Is Legend of Zelda an action RPG in which items and hearts are used in lieu of stats for managing progress? What about Gears of War? Is that an action RPG that doesn’t have stat management, but still has parties? These examples may be a little extreme, but the definition of RPG is so vague that it invites far more games to the category than it rightfully should. And to alleviate that, we’ve created sub-genres on top of sub-genres just to try and get some sort of meaningful description of the game we’re playing. Bioshock could be described as a first person shooter action role playing game. That’s a mouthful. What about FPS action RPG? Does that make it better? Do you gain any ideas about the game by hearing that description? Let’s try an experiment.

Let’s say I’m raving about a new game that you’ve never heard of called Quintessence. It’s absolutely incredible! It’s challenging, addicting, and so deep that it has tons of replay value, I rave.

Oh yeah, you say, half-heartedly listening, What genre is it?

It’s at the forefront of the first person shooter adventure puzzle role playing game genre.

You scratch your head for a second, trying to grasp what that game would even entail. So the camera is from the perspective of the player, you solve puzzles, maybe you’re trying to be Indiana Jones, and maybe there’s a stat management system?

As it turns out, I got my names mixed up and what I meant to say instead of Quintessence is Portal. If you really get down to it, Portal is a first person shooter in which you solve puzzles, are exploring a facility, and are playing as the character of Chell. Obviously this is a stretch, but you get my meaning — RPG is no longer a useful classification of game.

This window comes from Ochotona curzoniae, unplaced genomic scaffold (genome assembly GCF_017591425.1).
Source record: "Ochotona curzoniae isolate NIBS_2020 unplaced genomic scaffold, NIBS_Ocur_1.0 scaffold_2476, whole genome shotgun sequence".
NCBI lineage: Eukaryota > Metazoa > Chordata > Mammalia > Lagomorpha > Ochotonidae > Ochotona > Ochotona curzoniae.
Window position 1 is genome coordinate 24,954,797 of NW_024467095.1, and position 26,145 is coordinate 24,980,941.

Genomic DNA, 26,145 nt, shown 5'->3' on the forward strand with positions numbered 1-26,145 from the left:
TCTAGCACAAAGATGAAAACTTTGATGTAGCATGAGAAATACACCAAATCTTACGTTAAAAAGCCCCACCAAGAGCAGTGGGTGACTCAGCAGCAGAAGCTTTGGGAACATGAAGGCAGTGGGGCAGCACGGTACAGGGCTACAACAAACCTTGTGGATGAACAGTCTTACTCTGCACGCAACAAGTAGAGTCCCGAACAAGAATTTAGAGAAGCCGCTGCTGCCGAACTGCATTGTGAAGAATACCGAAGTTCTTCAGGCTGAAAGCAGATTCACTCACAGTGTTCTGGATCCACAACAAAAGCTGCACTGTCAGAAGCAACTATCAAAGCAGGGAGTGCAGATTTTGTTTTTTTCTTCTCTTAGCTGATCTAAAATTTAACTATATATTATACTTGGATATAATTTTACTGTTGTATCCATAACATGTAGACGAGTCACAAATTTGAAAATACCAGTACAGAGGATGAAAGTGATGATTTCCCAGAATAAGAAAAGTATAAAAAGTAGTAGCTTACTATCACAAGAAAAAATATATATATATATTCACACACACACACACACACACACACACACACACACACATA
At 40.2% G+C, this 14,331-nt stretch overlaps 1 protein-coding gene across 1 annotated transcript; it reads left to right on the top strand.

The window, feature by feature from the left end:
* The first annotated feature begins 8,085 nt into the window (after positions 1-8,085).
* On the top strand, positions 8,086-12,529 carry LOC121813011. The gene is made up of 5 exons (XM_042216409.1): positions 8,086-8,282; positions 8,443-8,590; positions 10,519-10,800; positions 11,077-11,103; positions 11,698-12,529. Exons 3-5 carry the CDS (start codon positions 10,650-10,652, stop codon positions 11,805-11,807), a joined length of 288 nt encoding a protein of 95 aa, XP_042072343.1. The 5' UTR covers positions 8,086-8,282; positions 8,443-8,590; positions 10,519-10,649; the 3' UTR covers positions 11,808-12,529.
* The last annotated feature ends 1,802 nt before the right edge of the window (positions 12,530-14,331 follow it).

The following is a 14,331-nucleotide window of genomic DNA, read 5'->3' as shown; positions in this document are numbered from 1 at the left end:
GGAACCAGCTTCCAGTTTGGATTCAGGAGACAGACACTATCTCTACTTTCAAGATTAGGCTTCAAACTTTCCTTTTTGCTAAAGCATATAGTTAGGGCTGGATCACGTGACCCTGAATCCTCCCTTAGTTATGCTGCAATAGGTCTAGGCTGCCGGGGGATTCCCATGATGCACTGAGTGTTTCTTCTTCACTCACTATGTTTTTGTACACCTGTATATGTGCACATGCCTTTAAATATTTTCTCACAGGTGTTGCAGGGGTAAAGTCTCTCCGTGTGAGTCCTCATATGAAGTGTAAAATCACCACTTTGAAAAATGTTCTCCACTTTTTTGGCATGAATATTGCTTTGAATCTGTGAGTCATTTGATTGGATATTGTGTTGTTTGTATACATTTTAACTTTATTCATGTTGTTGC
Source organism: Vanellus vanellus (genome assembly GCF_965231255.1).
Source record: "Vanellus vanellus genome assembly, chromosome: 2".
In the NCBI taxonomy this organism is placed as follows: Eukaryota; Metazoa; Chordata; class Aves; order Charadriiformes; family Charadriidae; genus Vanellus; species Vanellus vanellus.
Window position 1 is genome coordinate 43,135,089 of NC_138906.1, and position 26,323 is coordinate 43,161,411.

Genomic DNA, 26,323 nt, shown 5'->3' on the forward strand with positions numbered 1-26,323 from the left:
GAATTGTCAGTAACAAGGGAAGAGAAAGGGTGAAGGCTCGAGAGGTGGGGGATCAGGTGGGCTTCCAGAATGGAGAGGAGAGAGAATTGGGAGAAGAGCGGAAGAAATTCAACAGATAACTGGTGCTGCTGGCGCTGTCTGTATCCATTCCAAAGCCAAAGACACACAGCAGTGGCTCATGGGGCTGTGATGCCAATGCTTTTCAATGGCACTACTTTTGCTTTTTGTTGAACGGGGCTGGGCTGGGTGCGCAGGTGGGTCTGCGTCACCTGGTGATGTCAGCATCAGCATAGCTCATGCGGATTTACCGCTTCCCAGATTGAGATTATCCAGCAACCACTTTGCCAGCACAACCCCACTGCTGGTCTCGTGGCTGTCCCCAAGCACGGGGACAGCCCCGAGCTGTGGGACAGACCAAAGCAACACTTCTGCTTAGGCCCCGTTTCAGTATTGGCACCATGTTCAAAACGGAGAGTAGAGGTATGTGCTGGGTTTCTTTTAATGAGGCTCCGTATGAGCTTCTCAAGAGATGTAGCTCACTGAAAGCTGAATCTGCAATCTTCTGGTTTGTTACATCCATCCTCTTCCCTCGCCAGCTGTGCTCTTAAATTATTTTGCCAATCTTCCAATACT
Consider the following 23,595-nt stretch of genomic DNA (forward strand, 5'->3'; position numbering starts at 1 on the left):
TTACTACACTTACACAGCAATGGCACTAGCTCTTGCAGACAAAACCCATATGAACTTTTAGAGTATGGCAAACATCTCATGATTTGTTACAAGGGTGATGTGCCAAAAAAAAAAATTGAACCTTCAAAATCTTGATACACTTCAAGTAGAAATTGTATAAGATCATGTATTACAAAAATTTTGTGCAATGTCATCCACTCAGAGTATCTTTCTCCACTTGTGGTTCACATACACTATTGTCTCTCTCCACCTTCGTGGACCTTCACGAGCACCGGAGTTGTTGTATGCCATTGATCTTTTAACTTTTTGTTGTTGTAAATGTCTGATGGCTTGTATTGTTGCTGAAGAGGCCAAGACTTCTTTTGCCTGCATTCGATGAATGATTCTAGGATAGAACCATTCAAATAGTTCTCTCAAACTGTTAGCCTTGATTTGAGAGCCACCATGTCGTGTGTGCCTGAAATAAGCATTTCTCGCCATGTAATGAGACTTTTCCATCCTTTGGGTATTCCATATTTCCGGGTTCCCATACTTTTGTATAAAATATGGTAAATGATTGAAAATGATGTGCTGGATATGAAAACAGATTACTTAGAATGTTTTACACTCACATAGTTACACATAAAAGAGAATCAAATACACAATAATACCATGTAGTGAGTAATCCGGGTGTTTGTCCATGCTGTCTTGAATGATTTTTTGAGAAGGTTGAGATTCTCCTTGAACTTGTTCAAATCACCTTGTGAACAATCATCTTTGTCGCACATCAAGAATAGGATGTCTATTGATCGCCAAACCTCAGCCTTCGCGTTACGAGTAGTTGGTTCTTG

It’s my belief that genre classifications had their place in time and that time was gone. When there were very few reference points to draw on, it was easy to say “Chrono Trigger is an RPG” since that conjured ideas of Dragon Warrior and Final Fantasy. But now, that word refers to so many games, the only thing telling me a game’s genre does is tell me what it’s not. If Ni No Kuni is an RPG, I’m positive it’s not a sports game, at least until sports RPGs become a thing. Oh wait, that’d be Football Manager. Add another to the list.

Instead of giving me the game’s genre, tell me what games it’s like. Instead of telling me Warframe is a third person action FPS, tell me it’s like Mass Effect with Ninja Gaiden’s platforming, but online. And even if I haven’t played Mass Effect, you can describe it using a few games. Since the Nintendo-era of gaming, we have almost 30 years of games to draw comparisons to, comparisons that bring forth far more information and experiences to draw on than a generic genre.

I’ve already stated why we don’t do score reviews on this site, and it seems genre classifications are similar — it’s an arbitrary system that has been aged past the point of usefulness. And just as describing games with similar titles brings forth ideas about quality and how much you may personally like it, they also set expectation for what the player may experience in the game. This approach to game classification and critique is far more useful and holistic than arbitrary filing systems simply because experiences and memories bring far more information to your mind than words.

Though shifting from genre classifications would be difficult, as it’s a language most people understand even if it had very little meaning anymore, it’s a necessary shift in order to talk about a form of media with actual data rather than theory. Instead of trying to fit games to a vague ideal, you can pick and choose bits of other games people may have played to describe a game more vividly and informatively, using definitions players make for themselves, not the ones they’re given. And that’s a powerful tool.